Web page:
The system cases from Fractal Design having similar disk racks, the only exceptions being the Define R3 which lacks a detachable section and the Define XL with a double-row bottom rack, we want to check out different places for our hard disks.
As a rule, we try to place HDDs as close to preinstalled fans as possible and we did so with three HDDs in the Core 3000 and Define XL. However, the fourth HDD was put into the most distant bay from the fan.
Why did we choose these two system cases? The actively cooled rack of the Core 3000 accommodates only three disks and we were interested to compare the temperature of these well-cooled HDDs with that of the most distant HDD.
As for the Define XL, we were curious to watch the behavior of an HDD in the most distant bay that lacked active cooling. This is important since six out of the Define XL’s 10 disk bays are in that rack.
The disk rack was oriented lengthwise in the Arc as opposed to the other system cases whose rack can be turned around.
You can check out the positioning of the HDDs using the photos of the assembled systems above. We tested the system cases in the same way as they are shown there.
The tests were carried out at the minimum and maximum speed of the fans connected to the speed controller included with each system case. The minimum speed differed between the system cases despite the identical fans. And, as noted above, we had to manually find the lowest speed with the Arc because its fans wouldn’t start up with the controller’s knob set to its minimum.
Fan Rotation Speed: Low
Let’s compare the system cases at the minimum speed of the fans.
Fractal Design Core 3000 (low)
Being the simplest in design, the Core 3000 is good in terms of the CPU and chipset temperature and not too bad in terms of the HDD temperature.
We can note that the middle HDD in the top rack and the HDD in the bottom rack, which is as far from the cooling fan as possible, have the same temperature. This must be due to the accumulated heat from the other two HDDs in the top rack. Moreover, the foam-rubber dust filter of the front fan weakens the air flow, especially at low speeds.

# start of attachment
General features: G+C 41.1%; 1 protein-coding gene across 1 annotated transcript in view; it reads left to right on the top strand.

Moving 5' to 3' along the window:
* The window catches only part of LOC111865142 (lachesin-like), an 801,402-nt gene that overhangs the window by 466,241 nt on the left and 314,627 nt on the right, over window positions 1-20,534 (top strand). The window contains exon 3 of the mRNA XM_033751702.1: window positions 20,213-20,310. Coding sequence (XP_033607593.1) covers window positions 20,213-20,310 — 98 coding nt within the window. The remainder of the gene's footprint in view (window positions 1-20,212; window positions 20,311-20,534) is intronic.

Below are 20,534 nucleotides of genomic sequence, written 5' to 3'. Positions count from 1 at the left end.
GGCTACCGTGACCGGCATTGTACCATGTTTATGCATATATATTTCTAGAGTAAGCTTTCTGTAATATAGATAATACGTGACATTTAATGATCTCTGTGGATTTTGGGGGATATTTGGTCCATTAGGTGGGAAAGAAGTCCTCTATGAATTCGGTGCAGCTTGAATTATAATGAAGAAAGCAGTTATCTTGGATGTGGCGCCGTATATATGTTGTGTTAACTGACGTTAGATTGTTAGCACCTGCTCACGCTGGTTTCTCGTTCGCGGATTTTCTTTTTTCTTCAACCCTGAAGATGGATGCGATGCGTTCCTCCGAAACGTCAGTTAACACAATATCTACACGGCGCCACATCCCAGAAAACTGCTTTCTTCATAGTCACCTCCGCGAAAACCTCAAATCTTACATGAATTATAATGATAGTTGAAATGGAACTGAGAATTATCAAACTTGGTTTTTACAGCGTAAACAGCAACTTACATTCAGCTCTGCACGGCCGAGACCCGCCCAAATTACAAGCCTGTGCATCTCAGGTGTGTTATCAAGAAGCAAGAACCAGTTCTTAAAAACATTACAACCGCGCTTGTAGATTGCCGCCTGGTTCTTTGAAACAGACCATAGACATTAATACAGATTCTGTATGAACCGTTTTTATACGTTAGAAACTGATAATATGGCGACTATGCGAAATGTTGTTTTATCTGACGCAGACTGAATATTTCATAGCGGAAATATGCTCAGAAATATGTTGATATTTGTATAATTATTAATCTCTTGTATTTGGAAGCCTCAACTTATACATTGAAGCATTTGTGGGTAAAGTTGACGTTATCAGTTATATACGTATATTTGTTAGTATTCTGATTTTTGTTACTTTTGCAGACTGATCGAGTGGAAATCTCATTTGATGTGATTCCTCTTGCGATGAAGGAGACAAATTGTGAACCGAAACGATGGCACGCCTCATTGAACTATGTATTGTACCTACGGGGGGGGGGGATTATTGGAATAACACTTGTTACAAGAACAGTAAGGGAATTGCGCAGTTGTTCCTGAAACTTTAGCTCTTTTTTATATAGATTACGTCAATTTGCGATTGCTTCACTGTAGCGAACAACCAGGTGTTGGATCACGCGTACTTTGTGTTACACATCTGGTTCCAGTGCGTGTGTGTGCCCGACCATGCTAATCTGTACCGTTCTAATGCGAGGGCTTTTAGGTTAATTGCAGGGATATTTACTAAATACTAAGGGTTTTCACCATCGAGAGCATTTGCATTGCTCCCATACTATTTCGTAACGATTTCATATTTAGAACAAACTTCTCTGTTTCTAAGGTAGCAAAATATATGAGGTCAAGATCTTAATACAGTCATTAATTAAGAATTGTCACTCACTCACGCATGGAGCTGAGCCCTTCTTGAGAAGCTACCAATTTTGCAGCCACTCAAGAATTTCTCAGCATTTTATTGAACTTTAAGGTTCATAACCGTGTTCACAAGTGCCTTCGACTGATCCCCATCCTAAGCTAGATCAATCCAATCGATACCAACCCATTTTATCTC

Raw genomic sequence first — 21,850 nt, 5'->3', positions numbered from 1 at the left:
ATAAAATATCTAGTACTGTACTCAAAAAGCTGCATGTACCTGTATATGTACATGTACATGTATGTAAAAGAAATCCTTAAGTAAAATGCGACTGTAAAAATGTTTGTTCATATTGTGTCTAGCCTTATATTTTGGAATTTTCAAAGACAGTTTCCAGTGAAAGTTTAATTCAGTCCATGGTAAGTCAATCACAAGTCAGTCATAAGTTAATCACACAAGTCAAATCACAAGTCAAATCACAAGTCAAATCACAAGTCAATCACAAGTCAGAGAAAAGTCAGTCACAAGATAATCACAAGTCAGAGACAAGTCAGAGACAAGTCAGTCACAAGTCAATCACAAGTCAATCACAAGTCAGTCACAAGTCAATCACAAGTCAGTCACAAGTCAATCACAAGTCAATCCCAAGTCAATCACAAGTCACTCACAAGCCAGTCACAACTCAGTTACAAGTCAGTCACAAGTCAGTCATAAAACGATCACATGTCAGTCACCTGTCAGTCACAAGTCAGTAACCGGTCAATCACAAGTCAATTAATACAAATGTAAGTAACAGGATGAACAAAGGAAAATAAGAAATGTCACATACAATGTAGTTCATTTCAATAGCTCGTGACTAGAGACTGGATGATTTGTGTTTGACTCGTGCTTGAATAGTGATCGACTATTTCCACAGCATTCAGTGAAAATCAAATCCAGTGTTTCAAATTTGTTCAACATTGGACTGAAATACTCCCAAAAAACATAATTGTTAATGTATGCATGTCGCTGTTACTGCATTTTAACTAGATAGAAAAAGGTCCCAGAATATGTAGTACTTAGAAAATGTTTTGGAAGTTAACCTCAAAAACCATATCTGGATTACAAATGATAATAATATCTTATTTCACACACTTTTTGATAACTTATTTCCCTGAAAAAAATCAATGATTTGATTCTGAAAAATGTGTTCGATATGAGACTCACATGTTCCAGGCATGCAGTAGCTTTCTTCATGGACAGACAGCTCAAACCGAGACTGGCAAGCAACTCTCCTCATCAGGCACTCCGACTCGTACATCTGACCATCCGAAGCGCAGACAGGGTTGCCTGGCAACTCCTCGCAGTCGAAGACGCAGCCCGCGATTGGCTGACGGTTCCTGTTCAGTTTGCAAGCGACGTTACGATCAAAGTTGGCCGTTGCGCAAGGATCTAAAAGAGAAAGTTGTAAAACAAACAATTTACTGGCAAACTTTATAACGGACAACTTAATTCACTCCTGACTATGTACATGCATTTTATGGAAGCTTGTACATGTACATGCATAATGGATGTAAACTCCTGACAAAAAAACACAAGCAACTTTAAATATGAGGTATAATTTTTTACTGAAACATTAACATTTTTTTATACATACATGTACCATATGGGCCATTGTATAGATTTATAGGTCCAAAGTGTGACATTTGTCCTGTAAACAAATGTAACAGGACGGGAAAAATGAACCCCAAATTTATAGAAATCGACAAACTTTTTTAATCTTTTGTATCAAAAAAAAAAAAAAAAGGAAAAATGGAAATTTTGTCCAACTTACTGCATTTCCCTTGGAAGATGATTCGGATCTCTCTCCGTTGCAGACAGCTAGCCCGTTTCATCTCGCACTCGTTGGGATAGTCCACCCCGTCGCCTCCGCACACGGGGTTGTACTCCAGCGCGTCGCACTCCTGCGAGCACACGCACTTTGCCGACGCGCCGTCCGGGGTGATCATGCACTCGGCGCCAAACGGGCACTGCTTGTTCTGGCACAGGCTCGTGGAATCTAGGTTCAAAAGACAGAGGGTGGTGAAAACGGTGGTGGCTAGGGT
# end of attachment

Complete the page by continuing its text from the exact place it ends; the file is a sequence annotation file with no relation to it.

Fractal Design Arc (low)
The more expensive and roomier Arc is somewhat worse than the Core 3000 in terms of the chipset temperature, but keeps the temperature of the HDDs at a lower level (the middle disks are warmer when idle compared to the Core 3000, but become colder than in the Core 3000 at the maximum disk subsystem load). This might be expected since the front filter doesn’t hinder the air flow and the rack is oriented in such a way as to cause less resistance to it, too.
The Arc is roughly comparable to the Core 3000 in terms of the CPU and graphics card temperature.
Fractal Design Define R3 (low)
The Define R3 is inferior to the two previous products in cooling, except for the HDDs.
Fractal Design Define XL (low)
The larger front and rear fans coupled with an added 180mm top fan do not help the Define XL much in comparison with its junior cousin. Although the temperatures are lower overall, the CPU has the highest temperature among all the tested products under high load.
The HDD installed separately from the others into the bottom rack is but slightly hotter than the HDDs in the top rack with active cooling, but we are not sure the results are going to be the same if all of the six bottom disk bays are filled with devices.
The following diagrams compare the system cases at the minimum speed of their fans: